Green Party VP Candidate Ajamu Baraka Speaks On Building Democracy

Ajuma Baraka
Ajuma Baraka. Image Source: Ajuma Baraka's Facebook Page.

metroGRnews interviewed Ajamu Baraka one-on-one at GRCC this past Wednesday. Check out his comments on John Oliver, the war on drugs, the spoiler argument, and Green Party strategy for gaining momentum, plus highlights from his speech.

Grand Rapids, MI – Green Party Vice-Presidential Candidate, Ajamu Baraka spoke before a small crowd at the GRCC Applied Technology Center (ATC), Wednesday evening with an emphasis on what it means to build democracy.

According to his website, Baraka is an internationally recognized leader of the emerging human rights movement in the U.S. and has been at the forefront of efforts to apply the international human rights framework to social justice advocacy in the U.S. for more than 25 years. He is a veteran grassroots organizer whose roots are in the Black Liberation Movement and anti-apartheid and Central American solidarity struggles. He is currently an editor and contributing columnist for the Black Agenda Report and a writer for Counterpunch.

As to why he accepted Stein’s request to be her running mate, Baraka said, “I knew that there was going to be a new political space for third-party candidates and I know I have the positions to advance a progressive agenda and positively influence the process.”

In his presentation, Baraka called for increased transparency, real debates and working toward a more fair election process.

According to Baraka, the Republicans in Michigan are ranked at 50th in transparency. Baraka placed blame on Republicans for the problems Michigan residents are facing. “They destroyed public schools, poisoned Flint, they don’t fix the roads… and they have an oil company lobbyist in charge of environmental quality.”

Real Debates on the Issues
Commenting on the substance of the presidential debates between Donald Trump and Hillary Clinton, Baraka said, “People are concerned about the direction. Their experiences aren’t getting any kind of attention.” He said that people do not want to see childish bickering in the debates.

Issues Baraka spoke about included working for climate justice, overturning Citizens United v. FEC., and guaranteed incomes, jobs, and housing as a human right.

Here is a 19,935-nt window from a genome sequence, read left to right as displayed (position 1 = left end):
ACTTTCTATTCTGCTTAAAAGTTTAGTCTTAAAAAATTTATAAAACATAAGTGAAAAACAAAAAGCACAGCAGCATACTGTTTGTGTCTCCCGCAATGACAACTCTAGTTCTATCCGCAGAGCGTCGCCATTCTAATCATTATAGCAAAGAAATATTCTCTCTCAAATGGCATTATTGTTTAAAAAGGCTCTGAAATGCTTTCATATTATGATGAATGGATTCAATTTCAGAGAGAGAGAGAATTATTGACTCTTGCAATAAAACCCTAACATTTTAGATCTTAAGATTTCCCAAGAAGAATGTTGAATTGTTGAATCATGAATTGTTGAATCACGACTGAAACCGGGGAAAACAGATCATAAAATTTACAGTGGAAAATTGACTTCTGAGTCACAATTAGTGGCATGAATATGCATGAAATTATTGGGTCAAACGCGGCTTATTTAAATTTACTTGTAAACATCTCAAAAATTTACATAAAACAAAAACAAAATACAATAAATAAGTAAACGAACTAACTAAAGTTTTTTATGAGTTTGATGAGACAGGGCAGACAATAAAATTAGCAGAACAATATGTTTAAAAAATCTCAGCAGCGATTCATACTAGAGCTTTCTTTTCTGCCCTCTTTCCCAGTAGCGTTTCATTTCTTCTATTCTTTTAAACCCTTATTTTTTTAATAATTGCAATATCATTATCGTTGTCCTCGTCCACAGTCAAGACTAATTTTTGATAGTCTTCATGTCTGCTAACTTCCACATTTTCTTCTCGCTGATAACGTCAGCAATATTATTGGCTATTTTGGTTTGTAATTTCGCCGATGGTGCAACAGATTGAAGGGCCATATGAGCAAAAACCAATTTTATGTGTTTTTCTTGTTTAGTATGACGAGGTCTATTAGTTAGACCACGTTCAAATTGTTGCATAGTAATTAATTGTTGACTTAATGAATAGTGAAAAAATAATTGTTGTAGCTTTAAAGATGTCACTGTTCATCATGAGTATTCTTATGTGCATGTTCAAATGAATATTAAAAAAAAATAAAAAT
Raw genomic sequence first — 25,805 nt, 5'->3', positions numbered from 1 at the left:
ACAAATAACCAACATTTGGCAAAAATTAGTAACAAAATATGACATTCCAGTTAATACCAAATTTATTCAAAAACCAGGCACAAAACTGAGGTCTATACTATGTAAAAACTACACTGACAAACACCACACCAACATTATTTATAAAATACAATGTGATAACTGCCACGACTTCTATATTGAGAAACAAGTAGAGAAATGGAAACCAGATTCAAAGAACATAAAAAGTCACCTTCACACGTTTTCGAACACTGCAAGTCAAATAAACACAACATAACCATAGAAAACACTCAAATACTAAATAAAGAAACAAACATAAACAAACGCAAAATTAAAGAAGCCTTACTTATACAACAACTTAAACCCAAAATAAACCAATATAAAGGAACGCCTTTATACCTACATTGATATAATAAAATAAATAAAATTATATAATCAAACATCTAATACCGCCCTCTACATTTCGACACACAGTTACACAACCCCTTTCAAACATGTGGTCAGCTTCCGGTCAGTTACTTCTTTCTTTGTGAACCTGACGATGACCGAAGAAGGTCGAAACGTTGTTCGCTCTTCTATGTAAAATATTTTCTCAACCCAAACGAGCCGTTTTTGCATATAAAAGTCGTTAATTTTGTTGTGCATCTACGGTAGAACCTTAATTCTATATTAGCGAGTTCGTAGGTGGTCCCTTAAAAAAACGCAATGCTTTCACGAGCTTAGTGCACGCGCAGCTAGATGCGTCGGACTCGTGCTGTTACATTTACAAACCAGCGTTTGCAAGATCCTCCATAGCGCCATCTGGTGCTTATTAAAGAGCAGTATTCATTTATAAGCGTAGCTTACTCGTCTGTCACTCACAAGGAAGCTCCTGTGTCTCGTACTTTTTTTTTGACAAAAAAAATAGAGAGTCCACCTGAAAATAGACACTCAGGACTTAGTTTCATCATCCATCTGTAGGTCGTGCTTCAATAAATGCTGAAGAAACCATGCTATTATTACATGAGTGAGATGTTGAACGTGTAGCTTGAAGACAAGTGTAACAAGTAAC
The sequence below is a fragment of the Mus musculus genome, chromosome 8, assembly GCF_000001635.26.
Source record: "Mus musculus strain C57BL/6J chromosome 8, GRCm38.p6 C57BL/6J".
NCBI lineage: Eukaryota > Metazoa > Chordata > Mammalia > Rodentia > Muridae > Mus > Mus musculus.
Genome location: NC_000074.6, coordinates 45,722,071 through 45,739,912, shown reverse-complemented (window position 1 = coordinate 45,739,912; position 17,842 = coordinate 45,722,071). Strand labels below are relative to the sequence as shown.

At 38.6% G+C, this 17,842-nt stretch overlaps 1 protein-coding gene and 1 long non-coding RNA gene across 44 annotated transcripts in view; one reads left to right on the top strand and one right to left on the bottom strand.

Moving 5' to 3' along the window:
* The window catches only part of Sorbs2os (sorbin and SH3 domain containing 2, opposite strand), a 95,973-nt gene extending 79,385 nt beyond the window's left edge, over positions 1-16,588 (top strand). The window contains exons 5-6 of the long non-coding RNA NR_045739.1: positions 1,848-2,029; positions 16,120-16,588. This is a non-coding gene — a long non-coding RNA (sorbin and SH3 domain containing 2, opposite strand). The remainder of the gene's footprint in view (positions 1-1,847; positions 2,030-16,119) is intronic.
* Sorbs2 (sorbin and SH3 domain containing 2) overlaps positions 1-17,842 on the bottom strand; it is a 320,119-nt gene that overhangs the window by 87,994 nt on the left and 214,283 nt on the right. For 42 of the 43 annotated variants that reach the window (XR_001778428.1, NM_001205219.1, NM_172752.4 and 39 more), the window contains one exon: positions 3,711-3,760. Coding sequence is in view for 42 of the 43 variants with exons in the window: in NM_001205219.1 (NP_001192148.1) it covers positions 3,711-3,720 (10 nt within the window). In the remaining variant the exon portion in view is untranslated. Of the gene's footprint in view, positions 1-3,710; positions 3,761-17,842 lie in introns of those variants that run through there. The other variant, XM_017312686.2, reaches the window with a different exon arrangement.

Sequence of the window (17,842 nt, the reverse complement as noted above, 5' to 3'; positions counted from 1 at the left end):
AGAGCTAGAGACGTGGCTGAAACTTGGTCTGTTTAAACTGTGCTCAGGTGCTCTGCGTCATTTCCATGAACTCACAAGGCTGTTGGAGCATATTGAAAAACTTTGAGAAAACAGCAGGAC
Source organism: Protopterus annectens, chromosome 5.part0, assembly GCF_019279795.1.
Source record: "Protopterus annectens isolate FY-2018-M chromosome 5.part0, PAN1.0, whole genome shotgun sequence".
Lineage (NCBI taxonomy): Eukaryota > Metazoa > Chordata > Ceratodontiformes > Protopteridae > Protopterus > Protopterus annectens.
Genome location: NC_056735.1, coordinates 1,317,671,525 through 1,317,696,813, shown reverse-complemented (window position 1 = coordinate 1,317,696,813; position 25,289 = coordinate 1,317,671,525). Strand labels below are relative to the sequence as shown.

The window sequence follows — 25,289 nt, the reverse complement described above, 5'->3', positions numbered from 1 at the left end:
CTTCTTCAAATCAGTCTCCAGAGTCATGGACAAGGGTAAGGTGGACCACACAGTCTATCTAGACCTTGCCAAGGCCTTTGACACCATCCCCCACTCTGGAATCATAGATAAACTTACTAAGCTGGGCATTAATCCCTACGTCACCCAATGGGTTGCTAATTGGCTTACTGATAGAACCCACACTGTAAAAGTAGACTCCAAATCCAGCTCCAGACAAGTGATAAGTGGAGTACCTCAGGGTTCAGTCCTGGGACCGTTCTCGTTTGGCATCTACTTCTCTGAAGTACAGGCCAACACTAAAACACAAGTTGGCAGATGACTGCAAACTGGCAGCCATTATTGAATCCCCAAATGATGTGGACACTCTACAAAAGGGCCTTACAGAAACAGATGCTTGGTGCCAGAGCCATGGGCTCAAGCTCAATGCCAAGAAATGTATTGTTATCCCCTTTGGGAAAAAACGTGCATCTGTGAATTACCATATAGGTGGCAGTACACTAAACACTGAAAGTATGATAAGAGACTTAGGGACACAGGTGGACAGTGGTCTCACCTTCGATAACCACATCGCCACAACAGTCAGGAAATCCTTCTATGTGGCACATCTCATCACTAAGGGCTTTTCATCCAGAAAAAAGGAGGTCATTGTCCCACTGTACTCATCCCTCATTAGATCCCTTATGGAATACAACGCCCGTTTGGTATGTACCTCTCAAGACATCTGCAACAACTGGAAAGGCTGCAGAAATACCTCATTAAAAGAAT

On childcare and healthcare, Baraka said, “Stay at home parents are not respected or rewarded. We want Medicare for all. Every human being has right to preventive health care and in holistic way.”

Baraka said, “We need to decriminalize drugs, in particular, marijuana. We need to approach issues of addiction as a public health issue that it is. We should have reforms and health services for people caught up in incarceration and this should be a part of the rehabilitation.”

Earlier this week, John Oliver lambasted Stein’s position on student loan debt relief for using the term “quantitative easing” in her description. Stein has issued a rebuttal to John Oliver’s criticism. Baraka said that Stein was making a comparison between the Wall Street bailout and students burdened by huge student loan debt. Baraka said, “If the feds can bail out Wall Street, why can’t they bail out people from their student loans?”

A Fair System
The Green Party gained recognition from the Federal Election Commission as a national political party in 2001, but the Green Party is not on the ballot in all 50 states.

Ballot access laws vary by state, requiring a candidate or party to a variety of complex, state-specific filing requirements and deadlines. According to Ballotpedia, as of April 16, the Green party appears on the ballot in 21 states. Michigan is one of the states where the Green Party will appear on the ballot.

Michigan Student Power Network Volunteer, Sudhansu Banskota of Allendale said, “Everyone is upset with the national candidate choices.” “We are working to make sure this doesn’t happen in the next election and we want people to know they do not have to think like they have to vote for the lesser of two evils.”

Baraka acknowledged that Bernie Sanders made a historical run building a base for radical politics. Baraka said, “If he had responded to Jill Stein, we could have won this year.”

Following Baraka’s presentation, monitors in the ATC showed the Presidential debate between Clinton and Trump on CNN. Throughout the debate, the monitors were switched to DemocracyNow! where Green Party Presidential Candidate, Jill Stein gave her own responses and rebuttals in real-time to the questions and comments made during the debate.

Program Director at WPRR and talk radio show host, Darren Gibson said, “The two-party system is not doing the job of representing the people anymore.”

Baraka said, “We have the power as people to ‘make change’ as a result of a protracted struggle.” Baraka said that his aim in coming to speak in Grand Rapids is, “to galvanize our supporters to be reminded we have three more weeks of struggle to generate momentum to hit five-percent.”

Increasing support at the ballot box is an important strategy for the Green Party to improve their chances in future elections. With 5% of the vote, the party will gain ballot access in all 50 states and qualify for public funding, resulting in, “literally millions of dollars so that we can more effectively compete in 2020,” said Baraka.

If people say that Green Party candidates have a spoiler effect on the election of Democrats, Baraka replied, ” [Then] you don’t understand democracy. You don’t understand power. A vote for X is a vote for X, and you have a right to have a choice.”

Jill Stein will be speaking in Michigan on October 28 in the afternoon at the Redford Theatre in Detroit, and in the evening at the Bowen Field House at Eastern Michigan University. Note: Dr. Stein’s events were cancelled due to illness.

Editor’s Note: Alex Allen contributed to this article.
Updated November 6, 2016.

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